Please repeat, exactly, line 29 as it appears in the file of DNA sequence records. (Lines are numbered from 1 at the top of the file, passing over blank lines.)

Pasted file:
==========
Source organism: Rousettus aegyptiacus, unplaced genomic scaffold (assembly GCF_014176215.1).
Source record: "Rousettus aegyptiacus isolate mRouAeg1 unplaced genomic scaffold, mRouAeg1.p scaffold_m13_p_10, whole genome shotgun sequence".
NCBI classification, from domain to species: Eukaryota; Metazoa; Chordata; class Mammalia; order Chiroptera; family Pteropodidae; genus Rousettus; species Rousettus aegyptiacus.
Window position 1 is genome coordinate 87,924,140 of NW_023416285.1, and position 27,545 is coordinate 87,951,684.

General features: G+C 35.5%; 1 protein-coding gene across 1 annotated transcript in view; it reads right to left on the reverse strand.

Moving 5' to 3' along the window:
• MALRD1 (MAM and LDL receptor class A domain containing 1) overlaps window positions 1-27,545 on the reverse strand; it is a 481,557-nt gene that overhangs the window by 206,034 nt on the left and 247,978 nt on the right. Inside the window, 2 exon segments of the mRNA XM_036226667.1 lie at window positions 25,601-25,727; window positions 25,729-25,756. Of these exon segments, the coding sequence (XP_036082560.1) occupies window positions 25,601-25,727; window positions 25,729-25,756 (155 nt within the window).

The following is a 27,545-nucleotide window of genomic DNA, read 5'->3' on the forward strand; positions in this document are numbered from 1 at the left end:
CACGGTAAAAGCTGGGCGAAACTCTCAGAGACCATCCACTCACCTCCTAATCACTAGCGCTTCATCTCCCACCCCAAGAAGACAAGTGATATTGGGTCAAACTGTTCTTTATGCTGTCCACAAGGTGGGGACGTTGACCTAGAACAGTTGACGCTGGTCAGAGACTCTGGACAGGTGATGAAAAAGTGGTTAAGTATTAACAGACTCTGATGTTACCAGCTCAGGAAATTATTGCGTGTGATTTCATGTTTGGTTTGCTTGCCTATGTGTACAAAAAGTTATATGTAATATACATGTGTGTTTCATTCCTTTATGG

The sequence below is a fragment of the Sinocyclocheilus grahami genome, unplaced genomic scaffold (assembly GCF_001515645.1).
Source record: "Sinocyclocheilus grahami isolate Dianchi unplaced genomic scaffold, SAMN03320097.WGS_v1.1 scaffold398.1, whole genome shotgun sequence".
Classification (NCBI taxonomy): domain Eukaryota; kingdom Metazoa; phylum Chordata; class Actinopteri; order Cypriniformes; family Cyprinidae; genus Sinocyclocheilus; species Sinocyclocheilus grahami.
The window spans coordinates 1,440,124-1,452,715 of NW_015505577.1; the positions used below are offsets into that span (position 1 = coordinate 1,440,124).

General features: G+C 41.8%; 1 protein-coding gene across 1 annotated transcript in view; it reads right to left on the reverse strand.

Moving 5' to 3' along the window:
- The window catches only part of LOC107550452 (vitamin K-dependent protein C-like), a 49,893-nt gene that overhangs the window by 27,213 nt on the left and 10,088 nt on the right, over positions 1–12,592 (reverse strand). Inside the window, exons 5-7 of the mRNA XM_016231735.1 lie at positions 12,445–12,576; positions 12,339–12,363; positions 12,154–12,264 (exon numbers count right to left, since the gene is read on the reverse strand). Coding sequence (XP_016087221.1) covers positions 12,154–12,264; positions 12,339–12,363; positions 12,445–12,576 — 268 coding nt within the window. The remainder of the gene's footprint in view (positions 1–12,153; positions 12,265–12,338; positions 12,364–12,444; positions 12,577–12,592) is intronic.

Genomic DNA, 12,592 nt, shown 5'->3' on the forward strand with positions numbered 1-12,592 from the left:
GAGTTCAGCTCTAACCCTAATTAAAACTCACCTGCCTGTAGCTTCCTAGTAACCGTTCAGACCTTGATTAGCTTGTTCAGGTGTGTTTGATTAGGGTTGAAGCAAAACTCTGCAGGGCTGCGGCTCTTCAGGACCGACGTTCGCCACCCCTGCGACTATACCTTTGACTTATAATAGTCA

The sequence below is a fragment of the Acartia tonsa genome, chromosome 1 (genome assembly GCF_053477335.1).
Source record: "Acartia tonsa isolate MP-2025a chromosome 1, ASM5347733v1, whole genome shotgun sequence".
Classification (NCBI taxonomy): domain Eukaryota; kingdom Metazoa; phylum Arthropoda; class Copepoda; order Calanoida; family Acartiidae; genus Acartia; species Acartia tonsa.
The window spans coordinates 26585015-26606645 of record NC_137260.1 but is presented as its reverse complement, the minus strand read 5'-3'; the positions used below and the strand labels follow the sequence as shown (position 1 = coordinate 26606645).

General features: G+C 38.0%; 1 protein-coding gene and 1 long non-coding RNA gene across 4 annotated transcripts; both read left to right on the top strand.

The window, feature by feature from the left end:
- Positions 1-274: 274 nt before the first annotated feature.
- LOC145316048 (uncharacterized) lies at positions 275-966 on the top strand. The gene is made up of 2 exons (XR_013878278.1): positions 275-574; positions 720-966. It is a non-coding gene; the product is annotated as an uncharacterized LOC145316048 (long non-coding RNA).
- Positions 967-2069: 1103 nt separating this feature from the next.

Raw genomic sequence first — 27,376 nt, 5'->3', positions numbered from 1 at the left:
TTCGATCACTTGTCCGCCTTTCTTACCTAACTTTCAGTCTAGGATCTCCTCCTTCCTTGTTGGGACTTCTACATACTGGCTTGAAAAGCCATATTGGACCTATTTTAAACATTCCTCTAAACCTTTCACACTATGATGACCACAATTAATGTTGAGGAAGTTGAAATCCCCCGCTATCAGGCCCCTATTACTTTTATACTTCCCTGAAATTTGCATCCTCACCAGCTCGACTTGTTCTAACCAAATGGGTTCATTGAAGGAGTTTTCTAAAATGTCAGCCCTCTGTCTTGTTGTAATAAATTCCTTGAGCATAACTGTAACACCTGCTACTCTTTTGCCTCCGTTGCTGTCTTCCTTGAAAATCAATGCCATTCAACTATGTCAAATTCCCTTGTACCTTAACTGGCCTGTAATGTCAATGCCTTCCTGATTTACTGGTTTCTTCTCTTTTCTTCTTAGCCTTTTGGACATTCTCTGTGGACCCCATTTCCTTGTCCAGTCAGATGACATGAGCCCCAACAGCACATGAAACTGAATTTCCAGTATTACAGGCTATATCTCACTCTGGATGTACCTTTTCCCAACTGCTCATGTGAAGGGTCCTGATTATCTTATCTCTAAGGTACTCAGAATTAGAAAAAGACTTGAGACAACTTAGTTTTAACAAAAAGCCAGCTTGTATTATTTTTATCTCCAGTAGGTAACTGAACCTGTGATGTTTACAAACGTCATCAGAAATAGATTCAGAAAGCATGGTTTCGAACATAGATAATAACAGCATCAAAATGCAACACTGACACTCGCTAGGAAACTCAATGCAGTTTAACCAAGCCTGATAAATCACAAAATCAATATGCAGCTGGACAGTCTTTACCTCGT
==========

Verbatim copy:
TTCGATCACTTGTCCGCCTTTCTTACCTAACTTTCAGTCTAGGATCTCCTCCTTCCTTGTTGGGACTTCTACATACTGGCTTGAAAAGCCATATTGGACCTATTTTAAACATTCCTCTAAACCTTTCACACTATGATGACCACAATTAATGTTGAGGAAGTTGAAATCCCCCGCTATCAGGCCCCTATTACTTTTATACTTCCCTGAAATTTGCATCCTCACCAGCTCGACTTGTTCTAACCAAATGGGTTCATTGAAGGAGTTTTCTAAAATGTCAGCCCTCTGTCTTGTTGTAATAAATTCCTTGAGCATAACTGTAACACCTGCTACTCTTTTGCCTCCGTTGCTGTCTTCCTTGAAAATCAATGCCATTCAACTATGTCAAATTCCCTTGTACCTTAACTGGCCTGTAATGTCAATGCCTTCCTGATTTACTGGTTTCTTCTCTTTTCTTCTTAGCCTTTTGGACATTCTCTGTGGACCCCATTTCCTTGTCCAGTCAGATGACATGAGCCCCAACAGCACATGAAACTGAATTTCCAGTATTACAGGCTATATCTCACTCTGGATGTACCTTTTCCCAACTGCTCATGTGAAGGGTCCTGATTATCTTATCTCTAAGGTACTCAGAATTAGAAAAAGACTTGAGACAACTTAGTTTTAACAAAAAGCCAGCTTGTATTATTTTTATCTCCAGTAGGTAACTGAACCTGTGATGTTTACAAACGTCATCAGAAATAGATTCAGAAAGCATGGTTTCGAACATAGATAATAACAGCATCAAAATGCAACACTGACACTCGCTAGGAAACTCAATGCAGTTTAACCAAGCCTGATAAATCACAAAATCAATATGCAGCTGGACAGTCTTTACCTCGT